today announced Cider
, a software portability engine for Apple’s Intel based Macs that the company promises will change the landscape of Mac gaming. With Cider, video game developers and publishers can deploy their Windows-based titles on Apple’s new Intel Mac - quickly, easily, and without the need for traditional porting.
Here's more from the press release:
TransGaming’s Cider portability engine will serve as a tremendous asset to video game developers and publishers by allowing them to release a Windows and Mac version of their titles simultaneously, eliminating the need for time consuming and expensive porting. Cider represents a huge win-win for Mac gamers and developers/publishers: it quenches the thirst for more games on Mac and increases the revenue opportunities for publishers through the increased distribution of their titles on the rapidly growing Intel Mac platform.
“TransGaming’s Cider product will change the landscape of the Mac gaming market. Mac gamers have always patiently waited many months for access to only a handful of titles. With Cider, game developers and publishers can easily extend their triple A portfolio to Intel Mac without any effort or delay which means that avid Mac gamers will have access to triple A video games coincidental with the Windows release”, said Vikas Gupta, President and CEO of TransGaming.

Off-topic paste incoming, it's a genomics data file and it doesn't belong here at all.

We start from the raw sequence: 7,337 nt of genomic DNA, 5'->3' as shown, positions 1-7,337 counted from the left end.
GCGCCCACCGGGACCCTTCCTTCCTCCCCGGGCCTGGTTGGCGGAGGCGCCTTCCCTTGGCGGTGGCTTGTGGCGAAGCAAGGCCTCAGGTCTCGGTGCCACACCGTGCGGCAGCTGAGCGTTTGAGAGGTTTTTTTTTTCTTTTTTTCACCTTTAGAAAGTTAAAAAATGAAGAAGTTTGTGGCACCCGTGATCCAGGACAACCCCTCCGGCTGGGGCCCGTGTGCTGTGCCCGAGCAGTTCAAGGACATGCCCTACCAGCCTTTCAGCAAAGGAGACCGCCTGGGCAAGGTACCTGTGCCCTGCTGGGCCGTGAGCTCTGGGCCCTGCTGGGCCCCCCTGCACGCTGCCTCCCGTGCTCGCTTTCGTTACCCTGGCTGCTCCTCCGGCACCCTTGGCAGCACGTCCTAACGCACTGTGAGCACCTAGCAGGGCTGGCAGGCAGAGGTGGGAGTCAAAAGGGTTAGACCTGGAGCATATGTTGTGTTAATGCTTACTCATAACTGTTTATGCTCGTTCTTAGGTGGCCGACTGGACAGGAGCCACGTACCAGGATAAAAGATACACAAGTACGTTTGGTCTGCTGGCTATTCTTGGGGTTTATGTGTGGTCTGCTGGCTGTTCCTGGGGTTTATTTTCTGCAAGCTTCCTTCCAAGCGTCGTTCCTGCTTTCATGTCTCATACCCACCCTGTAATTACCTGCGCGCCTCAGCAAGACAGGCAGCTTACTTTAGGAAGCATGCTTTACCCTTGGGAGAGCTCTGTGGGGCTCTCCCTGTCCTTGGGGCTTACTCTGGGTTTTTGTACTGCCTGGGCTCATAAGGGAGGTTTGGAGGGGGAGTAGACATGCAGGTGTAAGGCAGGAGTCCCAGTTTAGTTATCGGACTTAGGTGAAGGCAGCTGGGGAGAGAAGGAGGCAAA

The Cider portability engine is targeted at video game developers and publishers and TransGaming already has agreements in place with a number of the top tier video game publishers to bring their titles to the Intel Mac. Mac gamers can expect the release of these titles in the next few months.
Here's a bit more info about how Cider works:
Cider is a sophisticated portability engine that allows Windows games to be run on Intel Macs without any modifications to the original game source code. Cider works by directly loading a Windows program into memory on an Intel-Mac and linking it to an optimized version of the Win32 APIs. Games are simply wrapped up in the Cider engine and they work on the Mac. This means developers only have one code base to maintain while keeping the ability to target multiple platforms. Cider powered games use the same copy protection, lobbies, game matching and connectivity as the original. All this means less work and lower costs. Cider is targeted at game developers and publishers and, unlike Cedega, is not an end user product.
Could the end of porting be really at hand? We'll have more on Cider in the coming days. Until then, check out official Cider web site below.